Wednesday, March 26, 2008

Prarie Schooners and the Oregon Trail

The final resting place of a 40 year old man who died along the Applegate Trail in 1867 near what is now Merlin, Oregon.

Between the 1830's and the 1870's, roughly 200,000 people migrated from the Eastern portion of the United States to the Western coast of North America along what is popularly known as the Oregon Trail. Officially, the trail extended over 2000 miles across a mostly unpopulated and very wild continent, typically starting at Independence, Missouri and usually ending at Oregon City in Oregon's fertile Willamette Valley. The average journey took four months and was filled with extreme hardship. Contrary to popular myth, many of these people actually turned back toward their homes and never did make it out West.

Along the trail, over 25,000 of these immigrants (they didn't call themselves "Pioneers") died from various causes and it has been estimated that there is an average of one grave along every eighty feet of the trail. Though most of these graves were unmarked and their locations long since forgotten, a large number of markers can still be found along the trail.

Contrary to the popular misconception, the Oregon Trail isn't actually a single trail. Though Independence, Missouri was the popular gathering spot to asemble wagon trains, the trail actually began wherever the immigrants originated. (I use the term "immigrants" simply because the people involved used that same term for they were actually leaving the United States and moving to a new country, which early on was actually under European rule). Much the same way, though the official end of the trail was originally Oregon City, the journey ended wherever a family chose to settle. Though many did go to the Willamette Valley, many others went on to California or what became Washington (then called Columbia). Quite a few actually settled in British Columbia which is now part of Canada. Those who chose to go on to the Pacific North West essentially stayed on the Oregon Trail, while those who chose to go to California, took a branch in the trail in Western Idaho that went south west. (Here in Oregon, we have an old legend about where the trail splits in that the northern spur of the trail was marked by a sign which read "To Oregon", while the southern branch was marked by a pile of pyrite (Fool's Gold) and marked the way to California. People who could read took the northern branch, while people who were greedy and illiterate went to California. Some Californians like to claim that it was really the other way around.) As well, in addition to these two main branches, some parties also made their own way. One such group were the Applegate Brothers who migrated to the Willamette Valley in 1843, yet lost three family members while floating the Columbia River near the Dalles. By the Spring of 1846, the three brothers were determined to find a safer route to the Willamette Valley and soon established the Applegate Trail which cuts off of the California Trail in Western Nevada and then meanders through Southern Oregon toward the Willamette. In 1853, over 3500 people used this route, which today runs the same route as Nevada State Highway 66 and Interstate 5.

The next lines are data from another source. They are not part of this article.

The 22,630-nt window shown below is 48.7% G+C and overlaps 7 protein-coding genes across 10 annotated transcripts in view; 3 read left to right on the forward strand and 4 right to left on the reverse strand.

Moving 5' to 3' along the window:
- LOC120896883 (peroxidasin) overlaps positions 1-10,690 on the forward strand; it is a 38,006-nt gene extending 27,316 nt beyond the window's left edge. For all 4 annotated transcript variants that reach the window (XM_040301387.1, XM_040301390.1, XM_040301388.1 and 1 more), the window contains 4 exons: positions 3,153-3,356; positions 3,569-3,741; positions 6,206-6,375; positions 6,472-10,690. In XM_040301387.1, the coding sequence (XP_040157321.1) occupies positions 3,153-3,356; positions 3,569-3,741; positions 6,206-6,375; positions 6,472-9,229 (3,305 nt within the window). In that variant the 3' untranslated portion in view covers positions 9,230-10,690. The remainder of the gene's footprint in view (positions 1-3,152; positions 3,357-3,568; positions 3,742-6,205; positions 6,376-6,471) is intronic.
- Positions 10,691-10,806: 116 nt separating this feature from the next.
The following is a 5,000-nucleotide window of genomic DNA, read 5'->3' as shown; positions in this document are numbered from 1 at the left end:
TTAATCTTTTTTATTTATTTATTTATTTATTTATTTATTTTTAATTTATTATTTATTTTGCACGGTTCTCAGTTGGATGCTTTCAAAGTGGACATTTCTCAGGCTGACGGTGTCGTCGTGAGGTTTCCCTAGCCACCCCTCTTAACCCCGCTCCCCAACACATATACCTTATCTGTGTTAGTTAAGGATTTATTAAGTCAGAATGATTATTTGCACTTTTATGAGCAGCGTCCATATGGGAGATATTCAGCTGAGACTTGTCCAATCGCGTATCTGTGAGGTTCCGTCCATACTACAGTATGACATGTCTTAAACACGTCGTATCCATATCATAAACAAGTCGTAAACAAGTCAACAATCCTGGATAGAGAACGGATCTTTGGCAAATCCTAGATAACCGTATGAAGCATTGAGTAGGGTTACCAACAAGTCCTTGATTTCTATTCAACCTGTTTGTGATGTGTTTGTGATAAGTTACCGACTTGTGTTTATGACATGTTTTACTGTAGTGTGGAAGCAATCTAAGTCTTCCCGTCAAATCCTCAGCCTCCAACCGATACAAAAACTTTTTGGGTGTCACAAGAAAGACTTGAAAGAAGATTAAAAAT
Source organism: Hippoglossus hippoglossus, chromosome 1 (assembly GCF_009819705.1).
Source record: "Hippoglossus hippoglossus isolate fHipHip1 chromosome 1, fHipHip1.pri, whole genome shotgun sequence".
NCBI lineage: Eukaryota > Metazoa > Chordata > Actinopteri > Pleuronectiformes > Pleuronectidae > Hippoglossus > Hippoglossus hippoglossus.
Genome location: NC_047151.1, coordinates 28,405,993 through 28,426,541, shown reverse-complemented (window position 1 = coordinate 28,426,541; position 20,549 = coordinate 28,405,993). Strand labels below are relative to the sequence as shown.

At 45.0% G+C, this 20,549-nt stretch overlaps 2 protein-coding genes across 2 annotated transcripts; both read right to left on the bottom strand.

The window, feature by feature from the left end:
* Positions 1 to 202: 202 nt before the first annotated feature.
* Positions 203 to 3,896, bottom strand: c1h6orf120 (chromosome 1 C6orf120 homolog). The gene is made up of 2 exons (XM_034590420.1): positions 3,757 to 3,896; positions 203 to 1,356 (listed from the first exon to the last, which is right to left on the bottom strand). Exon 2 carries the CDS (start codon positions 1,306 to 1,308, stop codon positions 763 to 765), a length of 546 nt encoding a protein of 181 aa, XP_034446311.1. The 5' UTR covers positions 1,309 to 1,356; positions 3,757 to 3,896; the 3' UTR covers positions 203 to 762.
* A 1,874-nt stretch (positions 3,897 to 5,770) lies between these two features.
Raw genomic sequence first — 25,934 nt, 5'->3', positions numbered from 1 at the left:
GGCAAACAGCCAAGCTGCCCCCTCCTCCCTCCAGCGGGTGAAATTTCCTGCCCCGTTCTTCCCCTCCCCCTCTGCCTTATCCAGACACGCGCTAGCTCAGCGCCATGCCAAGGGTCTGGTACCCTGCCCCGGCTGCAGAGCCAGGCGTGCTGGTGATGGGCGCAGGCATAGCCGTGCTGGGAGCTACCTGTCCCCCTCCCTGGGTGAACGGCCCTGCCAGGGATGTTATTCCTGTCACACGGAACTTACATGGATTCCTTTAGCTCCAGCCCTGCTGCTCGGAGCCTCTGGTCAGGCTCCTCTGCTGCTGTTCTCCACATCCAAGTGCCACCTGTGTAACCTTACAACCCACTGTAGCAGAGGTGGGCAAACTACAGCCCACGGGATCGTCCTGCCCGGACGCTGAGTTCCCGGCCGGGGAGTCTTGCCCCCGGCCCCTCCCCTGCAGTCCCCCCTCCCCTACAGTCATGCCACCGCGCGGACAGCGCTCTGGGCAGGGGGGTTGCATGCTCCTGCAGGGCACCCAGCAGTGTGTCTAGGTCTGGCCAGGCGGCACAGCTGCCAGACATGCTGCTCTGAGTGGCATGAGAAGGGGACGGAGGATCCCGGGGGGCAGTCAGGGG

Contrary to what you may have learned in history class at school or have seen in movies, these people did not come over the Plains in Constega Wagons pulled by mules or horses. Constega Wagons were actually much too heavy to make the journey, while horses and mules were not only too expensive and difficult to keep in condition during the journey, but they also proved very tempting to Indians who had a fondness for stealing them. Instead, they used much lighter wagons which were pulled by six oxen.

As well, nobody actually rode in the wagons, either. In addition to there not being enough space for riders (too many provisions in the wagon), the wagons actually didn't have a seat for a driver. (Instead of drivers and reins on a harness, they had bullwhackers which moved the oxen along with the aid of a huge bullwhip. Contrary to popular misconception, bullwhackers don't actually whip the oxen either. Instead the bullwhip has a little "popper" at the tip which when used properly makes a great snapping sound through the air to move the animals along). In otherwords, everyone walked 2000 miles to come to Oregon.

Though I mentioned that horses were not used on the trail because they appealed too much to Indians who saw horse theft as a great personal challenge, contrary to all those movies you've seen, most wagon trains never had any problems by Indians. In most movies about the Oregon Trail, you see the wagons placed in a circle to guard against Indian attack while the people camp inside the circled wagons. Though they did place the wagons in a circle, the people actually camped outside of the circle and they actually used the wagons to form a corral for their animals by chaining the tongues of each wagon to the axle of another so that it was secure.

Contrary to the movies, of the 25,000+ people who died along the trail, only about 400 of them were killed by Indians and for the most part, many wagon trains were assisted by Indians. Most of the old fashioned herbal cures that pioneer women knew were actually learnt from Indians that these women often met along the trail to Oregon.

Although the establishment of the intercontinental railroad largely spelled the end of the Oregon Trail by the 1870's, the trail actually remained in use by migrants using covered wagons as late as 1912.

Kind of makes you wonder what else they didn't tell you in school, doesn't it?

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